Reaping the wind

Up later than the larks, as Lorraine had a meeting to attend first thing, which paradoxically meant she could get out of bed at 7 not 6. Spoke to her a couple of times during the day. A bit of a tough patch at school.  This morning my lovely French clients got in touch and offered me work next week. This left me with a dilemma. I told Val in Paris that I was waiting for a decision on the job in Paddington, and would get back to her by the end of the day. Val said she was only accepting this work, if she knew I could do it, and needed to know. I messaged the Paddington folks politely pressing them for their already overdue decision.

While waiting for all this to sort itself out, I mooched into town buy some eczema cream, and then I mooched into the Art Gallery as there was a sudden downpour. I took the opportunity to see some paintings by Glyn Philpot, 1884-1937, some of which I quite liked. Including a portrait of a seated woman, called Portrait of Mrs Woolmer. I just loved the colour combinations, and looked  closely at the deft touches of red in the fold of her hand, near the green bracelet somehow made the tawny and grey sing. Lovely stuff.

From there, I walked through the puddles to the pier and peered from the end of it out to the wind farm, a little on one part of the horizon. It was a windy day, and sea was foamy. But the wind farm isn't working yet. I am looking forward to seeing their arms circling, and hoping I will learn to love this addition to Brighton. While I totally approve of harvesting the wind instead of, say, fracking up the countryside, there is something about a horizon which suggests in the sensitive poetic soul the notion of infinity. If the horizon is cluttered it spoils this. On balance, however, I'd rather they were there than not there.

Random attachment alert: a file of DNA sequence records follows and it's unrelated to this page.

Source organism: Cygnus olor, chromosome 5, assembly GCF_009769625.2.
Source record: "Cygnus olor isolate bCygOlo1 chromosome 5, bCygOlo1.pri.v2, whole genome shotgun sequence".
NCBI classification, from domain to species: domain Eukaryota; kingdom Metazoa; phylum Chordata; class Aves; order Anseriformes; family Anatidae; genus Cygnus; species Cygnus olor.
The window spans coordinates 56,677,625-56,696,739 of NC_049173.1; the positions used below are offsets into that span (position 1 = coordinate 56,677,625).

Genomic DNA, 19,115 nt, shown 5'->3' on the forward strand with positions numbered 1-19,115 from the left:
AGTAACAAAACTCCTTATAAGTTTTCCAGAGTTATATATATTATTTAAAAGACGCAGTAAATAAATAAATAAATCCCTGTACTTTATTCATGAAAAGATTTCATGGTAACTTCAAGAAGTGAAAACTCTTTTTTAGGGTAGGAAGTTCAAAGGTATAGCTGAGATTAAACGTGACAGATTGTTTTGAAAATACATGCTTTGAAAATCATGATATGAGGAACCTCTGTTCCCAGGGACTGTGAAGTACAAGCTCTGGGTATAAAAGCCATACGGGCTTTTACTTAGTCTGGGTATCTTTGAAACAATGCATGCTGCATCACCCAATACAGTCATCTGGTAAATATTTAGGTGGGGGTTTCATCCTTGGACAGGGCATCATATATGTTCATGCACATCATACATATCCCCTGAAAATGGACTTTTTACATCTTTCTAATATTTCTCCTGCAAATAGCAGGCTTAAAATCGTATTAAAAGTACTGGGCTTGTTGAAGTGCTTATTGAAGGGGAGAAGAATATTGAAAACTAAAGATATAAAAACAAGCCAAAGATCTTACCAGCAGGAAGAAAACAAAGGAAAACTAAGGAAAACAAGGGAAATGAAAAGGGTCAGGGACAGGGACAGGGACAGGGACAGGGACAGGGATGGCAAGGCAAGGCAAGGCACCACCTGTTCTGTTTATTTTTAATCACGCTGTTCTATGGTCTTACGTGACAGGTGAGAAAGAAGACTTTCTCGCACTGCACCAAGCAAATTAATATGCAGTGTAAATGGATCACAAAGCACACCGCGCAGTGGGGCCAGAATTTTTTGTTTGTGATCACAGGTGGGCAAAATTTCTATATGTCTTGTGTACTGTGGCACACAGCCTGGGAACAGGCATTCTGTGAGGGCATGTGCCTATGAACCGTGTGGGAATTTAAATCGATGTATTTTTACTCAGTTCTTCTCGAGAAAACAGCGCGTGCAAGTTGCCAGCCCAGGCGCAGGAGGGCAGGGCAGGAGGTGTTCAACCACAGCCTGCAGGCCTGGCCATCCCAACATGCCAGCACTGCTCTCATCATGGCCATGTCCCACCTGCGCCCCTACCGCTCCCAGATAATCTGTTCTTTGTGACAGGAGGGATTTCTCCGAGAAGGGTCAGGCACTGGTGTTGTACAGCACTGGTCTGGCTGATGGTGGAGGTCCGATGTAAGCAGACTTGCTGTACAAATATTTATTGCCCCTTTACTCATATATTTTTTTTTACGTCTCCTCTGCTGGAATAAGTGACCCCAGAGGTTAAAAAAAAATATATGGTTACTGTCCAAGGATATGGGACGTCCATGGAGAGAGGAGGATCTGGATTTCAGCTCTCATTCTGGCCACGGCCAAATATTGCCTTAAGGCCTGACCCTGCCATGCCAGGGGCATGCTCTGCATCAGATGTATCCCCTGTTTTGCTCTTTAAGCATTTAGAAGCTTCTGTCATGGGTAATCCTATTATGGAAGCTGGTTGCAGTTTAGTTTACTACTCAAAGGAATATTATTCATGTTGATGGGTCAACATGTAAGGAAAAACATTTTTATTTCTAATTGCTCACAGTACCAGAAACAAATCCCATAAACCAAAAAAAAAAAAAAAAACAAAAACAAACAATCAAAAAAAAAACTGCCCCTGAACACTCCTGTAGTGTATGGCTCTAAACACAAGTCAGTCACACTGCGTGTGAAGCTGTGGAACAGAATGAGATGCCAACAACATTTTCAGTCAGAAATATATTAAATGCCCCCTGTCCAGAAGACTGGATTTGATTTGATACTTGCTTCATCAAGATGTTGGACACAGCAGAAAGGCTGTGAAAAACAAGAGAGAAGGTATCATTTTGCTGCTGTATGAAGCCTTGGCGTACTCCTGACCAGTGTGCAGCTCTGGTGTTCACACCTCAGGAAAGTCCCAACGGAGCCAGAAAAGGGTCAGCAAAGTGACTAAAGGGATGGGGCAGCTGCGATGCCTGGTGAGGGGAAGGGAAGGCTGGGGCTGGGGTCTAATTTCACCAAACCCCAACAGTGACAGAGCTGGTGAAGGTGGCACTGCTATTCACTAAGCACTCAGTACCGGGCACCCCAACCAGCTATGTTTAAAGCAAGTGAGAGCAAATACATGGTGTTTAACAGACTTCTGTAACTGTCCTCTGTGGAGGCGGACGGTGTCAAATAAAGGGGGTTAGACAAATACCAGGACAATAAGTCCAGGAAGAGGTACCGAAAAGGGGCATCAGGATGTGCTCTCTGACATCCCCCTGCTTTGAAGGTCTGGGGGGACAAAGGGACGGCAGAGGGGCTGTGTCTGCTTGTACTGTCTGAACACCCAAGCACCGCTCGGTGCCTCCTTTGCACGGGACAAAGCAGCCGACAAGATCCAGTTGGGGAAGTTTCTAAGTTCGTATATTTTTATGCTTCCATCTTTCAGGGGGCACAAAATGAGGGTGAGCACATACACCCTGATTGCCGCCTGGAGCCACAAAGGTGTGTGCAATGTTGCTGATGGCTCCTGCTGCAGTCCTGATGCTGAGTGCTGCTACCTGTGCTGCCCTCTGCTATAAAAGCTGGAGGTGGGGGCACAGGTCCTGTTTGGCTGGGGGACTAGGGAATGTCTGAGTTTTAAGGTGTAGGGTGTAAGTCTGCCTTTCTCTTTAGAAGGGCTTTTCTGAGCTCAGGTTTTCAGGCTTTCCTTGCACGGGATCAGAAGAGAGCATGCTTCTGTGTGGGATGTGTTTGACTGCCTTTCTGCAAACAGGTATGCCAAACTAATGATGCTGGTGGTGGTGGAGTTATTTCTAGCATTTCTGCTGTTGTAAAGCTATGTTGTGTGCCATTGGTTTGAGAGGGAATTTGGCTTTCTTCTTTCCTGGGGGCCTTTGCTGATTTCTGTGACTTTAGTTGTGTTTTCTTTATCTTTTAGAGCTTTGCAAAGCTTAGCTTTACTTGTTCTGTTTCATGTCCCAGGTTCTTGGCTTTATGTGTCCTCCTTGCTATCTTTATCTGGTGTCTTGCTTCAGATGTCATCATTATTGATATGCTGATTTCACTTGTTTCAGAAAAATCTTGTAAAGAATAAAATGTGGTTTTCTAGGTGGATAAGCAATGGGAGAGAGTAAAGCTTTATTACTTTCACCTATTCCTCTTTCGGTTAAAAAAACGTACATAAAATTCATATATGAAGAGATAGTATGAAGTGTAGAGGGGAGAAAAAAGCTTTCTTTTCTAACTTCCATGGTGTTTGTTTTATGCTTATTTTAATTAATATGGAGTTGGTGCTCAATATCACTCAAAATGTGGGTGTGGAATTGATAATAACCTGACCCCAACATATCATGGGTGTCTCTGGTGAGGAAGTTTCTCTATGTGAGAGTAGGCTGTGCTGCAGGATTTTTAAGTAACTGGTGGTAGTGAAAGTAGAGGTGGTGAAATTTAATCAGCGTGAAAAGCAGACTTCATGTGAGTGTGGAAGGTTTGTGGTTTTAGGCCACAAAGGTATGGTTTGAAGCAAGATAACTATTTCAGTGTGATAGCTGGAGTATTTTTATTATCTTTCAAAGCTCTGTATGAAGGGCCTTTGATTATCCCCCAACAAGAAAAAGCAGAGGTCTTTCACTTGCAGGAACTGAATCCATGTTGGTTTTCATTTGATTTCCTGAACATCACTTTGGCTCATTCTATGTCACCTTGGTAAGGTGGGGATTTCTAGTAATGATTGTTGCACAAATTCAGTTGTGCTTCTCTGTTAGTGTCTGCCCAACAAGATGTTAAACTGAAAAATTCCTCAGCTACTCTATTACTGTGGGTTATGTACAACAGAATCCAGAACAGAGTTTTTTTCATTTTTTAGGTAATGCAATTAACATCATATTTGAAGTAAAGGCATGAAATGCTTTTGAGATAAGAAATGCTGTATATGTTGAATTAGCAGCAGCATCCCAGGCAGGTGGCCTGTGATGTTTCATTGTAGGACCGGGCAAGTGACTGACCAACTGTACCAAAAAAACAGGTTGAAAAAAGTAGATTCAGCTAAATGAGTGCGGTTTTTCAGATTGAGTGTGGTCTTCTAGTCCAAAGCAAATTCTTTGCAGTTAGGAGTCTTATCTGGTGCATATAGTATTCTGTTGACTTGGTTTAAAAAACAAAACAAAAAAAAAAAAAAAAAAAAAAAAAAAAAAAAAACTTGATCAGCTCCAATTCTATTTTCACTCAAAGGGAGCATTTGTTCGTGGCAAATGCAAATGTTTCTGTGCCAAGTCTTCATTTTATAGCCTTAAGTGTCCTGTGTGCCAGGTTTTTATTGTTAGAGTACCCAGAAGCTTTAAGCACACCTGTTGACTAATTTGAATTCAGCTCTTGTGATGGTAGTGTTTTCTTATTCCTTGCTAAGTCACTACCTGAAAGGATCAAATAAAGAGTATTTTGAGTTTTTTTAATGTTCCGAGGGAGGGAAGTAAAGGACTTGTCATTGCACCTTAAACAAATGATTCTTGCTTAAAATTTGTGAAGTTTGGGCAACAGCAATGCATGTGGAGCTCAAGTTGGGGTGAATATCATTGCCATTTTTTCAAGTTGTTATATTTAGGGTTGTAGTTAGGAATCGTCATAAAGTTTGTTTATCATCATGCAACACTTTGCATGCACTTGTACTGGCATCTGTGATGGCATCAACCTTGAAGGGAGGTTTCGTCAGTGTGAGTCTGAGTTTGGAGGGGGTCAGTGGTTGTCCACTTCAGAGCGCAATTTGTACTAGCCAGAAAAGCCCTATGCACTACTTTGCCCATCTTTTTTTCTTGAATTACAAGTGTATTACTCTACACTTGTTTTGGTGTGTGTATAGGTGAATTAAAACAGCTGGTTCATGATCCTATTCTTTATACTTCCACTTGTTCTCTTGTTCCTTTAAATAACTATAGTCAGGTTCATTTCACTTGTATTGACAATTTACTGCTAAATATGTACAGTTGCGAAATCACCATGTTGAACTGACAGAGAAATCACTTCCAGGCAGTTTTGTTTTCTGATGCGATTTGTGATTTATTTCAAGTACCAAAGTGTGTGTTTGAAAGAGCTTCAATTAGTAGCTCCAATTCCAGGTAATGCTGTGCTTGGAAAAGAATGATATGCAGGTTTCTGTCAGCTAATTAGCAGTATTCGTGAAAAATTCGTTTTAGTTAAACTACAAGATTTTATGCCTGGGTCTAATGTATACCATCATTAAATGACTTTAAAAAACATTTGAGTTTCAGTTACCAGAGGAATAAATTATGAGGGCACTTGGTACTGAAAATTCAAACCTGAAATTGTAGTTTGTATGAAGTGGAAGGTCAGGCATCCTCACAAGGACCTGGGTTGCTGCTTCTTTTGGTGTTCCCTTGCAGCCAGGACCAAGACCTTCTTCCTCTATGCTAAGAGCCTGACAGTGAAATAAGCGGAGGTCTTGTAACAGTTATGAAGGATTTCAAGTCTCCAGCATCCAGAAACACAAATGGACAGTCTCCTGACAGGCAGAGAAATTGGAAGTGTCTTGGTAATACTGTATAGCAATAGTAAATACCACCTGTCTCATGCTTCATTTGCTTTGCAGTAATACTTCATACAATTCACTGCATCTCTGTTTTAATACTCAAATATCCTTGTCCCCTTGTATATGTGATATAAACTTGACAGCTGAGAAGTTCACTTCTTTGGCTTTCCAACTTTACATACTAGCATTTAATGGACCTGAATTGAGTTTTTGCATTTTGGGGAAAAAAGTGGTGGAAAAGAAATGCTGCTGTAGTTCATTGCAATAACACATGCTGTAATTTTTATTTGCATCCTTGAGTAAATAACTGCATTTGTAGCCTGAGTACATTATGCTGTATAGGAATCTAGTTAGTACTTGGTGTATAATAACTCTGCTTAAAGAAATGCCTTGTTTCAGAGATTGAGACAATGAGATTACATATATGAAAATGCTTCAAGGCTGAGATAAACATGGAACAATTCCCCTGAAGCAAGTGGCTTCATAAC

Walked home, through town and the park, and took stock. By the end of the day the folks in Paddington had still not responded. Spoke to Lorraine, for a quick reality check, then called Val and accepted her job. Otherwise I could have lost both, and my gut tells me something's awry with the Paddington biz. As soon as I had made this decision and had spoken to Val, I felt like I had taken control of my own life again, and was no longer in limbo.

Cooked a rather good, predominantly vegetarian chilli, and served it up to Lorraine when she got home. A quiet night.

Below the Portrait of Mrs Woolmer. The colour hasn't come out properly. If you enlarge the sea pictures you can just spot the wind farm on the horizon.